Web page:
By CATHY MOUNCE, Register Staff Writer
Cooke County —
More than 600 area fourth grade students got back to basics at Farm City Week activities which began Thursday and continue through today at North Central Texas College.
The agriculture education program is sponsored by North Central Texas College (NCTC) Agriculture Department, Cooke County Farm Bureau and Texas AgriLife Extension Service.
Students from Gainesville, Lindsay, Muenster, Sacred Heart, Callisburg, Forestburg, St. Mary’s Catholic School and Valley View learned about agriculture through detailed 10-minute presentations and hands-on demonstrations taught by industry experts.
Denton County game wardens, Stormy McCuistion, Daron Blackerby and Cooke County game warden Darla Barr were on hand to discuss how important it is to take care of natural resources including water, plants and wildlife.
“We need to protect what we have been given and poaching is not allowed,” McCuistion said. “For example hunting deer out of season can have fines imposed up to $22,000.”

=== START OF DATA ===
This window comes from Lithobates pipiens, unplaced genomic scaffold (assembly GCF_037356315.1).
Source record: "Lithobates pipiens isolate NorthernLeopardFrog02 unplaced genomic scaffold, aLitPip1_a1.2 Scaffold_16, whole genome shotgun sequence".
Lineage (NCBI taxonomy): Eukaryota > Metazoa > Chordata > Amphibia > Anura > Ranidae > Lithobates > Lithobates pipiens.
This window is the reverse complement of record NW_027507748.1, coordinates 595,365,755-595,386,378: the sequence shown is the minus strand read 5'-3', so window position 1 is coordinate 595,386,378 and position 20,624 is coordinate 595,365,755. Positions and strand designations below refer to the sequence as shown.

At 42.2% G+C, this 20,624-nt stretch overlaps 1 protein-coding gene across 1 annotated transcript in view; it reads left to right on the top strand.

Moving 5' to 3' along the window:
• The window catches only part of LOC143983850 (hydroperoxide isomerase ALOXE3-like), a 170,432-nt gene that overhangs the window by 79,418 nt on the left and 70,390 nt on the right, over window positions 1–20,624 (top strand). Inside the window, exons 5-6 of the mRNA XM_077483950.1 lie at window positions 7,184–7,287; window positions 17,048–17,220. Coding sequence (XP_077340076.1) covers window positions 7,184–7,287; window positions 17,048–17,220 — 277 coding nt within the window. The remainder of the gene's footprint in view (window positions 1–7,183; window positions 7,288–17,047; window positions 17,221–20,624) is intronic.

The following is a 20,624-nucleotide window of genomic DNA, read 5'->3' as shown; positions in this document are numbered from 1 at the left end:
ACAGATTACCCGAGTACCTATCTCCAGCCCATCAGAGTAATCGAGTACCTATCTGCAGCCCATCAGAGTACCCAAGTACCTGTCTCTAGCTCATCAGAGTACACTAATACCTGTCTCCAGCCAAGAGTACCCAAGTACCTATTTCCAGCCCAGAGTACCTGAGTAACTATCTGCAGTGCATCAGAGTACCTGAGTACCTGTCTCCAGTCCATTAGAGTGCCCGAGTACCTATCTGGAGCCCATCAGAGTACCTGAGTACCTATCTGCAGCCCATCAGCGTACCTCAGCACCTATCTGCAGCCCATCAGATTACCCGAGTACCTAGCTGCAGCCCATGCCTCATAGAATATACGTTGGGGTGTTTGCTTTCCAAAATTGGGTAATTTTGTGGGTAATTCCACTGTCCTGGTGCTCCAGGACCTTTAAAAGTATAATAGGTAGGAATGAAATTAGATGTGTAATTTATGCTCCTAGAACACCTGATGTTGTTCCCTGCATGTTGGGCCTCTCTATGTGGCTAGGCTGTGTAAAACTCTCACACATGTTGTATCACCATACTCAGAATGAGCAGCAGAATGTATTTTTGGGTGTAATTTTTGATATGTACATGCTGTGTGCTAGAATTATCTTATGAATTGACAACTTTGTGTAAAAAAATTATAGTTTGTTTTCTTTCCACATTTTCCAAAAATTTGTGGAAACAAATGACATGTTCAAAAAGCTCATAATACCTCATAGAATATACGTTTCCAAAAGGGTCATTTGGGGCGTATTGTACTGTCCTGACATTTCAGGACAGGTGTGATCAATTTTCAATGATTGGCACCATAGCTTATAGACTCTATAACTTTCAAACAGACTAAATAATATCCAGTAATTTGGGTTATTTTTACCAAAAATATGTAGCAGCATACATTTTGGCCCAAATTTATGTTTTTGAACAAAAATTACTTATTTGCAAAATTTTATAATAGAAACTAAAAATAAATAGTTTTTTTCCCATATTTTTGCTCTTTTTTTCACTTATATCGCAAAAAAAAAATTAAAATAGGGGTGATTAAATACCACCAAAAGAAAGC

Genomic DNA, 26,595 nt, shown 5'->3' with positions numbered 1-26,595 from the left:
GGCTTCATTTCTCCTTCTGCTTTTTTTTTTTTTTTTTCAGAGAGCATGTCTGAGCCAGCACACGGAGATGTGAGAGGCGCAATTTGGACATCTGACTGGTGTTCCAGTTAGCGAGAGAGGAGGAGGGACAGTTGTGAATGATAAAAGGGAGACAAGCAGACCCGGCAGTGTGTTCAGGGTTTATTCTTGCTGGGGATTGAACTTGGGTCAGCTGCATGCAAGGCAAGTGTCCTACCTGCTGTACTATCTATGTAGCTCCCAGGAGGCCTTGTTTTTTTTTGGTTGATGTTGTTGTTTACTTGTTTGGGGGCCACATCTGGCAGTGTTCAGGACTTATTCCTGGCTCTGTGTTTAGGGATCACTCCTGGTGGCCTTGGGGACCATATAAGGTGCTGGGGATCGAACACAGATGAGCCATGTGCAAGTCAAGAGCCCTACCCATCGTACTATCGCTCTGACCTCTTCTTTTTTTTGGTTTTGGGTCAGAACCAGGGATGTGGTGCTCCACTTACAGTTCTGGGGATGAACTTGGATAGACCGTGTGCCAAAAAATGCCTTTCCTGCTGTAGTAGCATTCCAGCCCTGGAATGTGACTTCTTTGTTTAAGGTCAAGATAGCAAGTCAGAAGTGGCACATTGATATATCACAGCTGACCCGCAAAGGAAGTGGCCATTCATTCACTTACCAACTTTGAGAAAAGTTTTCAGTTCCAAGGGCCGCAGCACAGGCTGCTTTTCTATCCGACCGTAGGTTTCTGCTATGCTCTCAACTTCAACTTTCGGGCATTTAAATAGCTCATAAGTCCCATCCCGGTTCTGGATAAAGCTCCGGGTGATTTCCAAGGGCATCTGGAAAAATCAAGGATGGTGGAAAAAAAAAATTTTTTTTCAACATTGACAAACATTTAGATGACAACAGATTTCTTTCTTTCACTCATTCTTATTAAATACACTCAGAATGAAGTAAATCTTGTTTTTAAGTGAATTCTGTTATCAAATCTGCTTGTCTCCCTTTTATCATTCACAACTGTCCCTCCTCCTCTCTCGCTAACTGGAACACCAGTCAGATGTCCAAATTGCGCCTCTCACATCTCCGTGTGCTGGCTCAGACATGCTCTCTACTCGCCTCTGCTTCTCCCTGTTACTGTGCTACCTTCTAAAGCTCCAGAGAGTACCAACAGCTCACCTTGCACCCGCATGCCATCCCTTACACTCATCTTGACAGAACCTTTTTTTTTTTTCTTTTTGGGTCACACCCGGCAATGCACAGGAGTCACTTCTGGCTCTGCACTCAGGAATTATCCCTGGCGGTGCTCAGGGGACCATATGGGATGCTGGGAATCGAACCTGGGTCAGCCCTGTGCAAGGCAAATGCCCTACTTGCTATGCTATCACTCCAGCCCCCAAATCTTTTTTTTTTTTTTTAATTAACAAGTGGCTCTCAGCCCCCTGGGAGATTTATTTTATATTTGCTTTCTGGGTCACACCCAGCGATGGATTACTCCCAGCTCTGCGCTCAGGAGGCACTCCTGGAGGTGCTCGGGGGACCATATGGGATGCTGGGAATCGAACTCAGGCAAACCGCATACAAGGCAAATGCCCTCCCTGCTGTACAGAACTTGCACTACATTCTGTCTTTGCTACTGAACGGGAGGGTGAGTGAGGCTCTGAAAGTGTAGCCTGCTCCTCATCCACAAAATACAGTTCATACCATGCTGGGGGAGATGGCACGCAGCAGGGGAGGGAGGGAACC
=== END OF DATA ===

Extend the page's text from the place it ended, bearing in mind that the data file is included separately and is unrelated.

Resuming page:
He also spoke about endangered species.
“There are many species that are now endangered including the great horned owl,” he said. “If we don’t protect them, they will one day be gone.”
Todd Griffin, accompanied by dairy cow Angel, instructed the students on the value of dairy products.
”It is suggested that you get at least three servings of dairy products a day but that doesn’t mean you can have ice cream for breakfast,” he said. “You need a balanced diet with outdoor exercise for a healthy existence.”
Area companies participating in the two-day event include speakers from the Texas Farm Bureau, Texas Parks and Wildlife, Southwest Dairy Museum, Cooke County Electric Cooperative, Fischer’s Meat Market, Circle N Dairy, Blue Bell Ice Cream, S&W Tractor, Hi-Way Equipment and North Central Texas College.
“Farm City Week is a great time to bring the youth in and let them learn about agriculture and how it supplies food and fiber in their daily lives,” NCTC Agriculture Department chairman Steve Keith said. “We want to show people that food is not manufactured at the grocery store. Farmers and ranchers are out working before daylight and after dark to produce meat, milk, cheese and cotton for clothing.”
NCTC agriculture students, including Haley Johnson of Alvord, served as guides for the groups of students.
“I think it’s great because some of these kids don’t get to experience the farm life,” Johnson said. “So for them to be able to see where all their food and clothing comes from and every aspect of life coming right back to these basics, I think it’s great.”
For more information about the agriculture program at North Central Texas College, contact the school at 668-7731.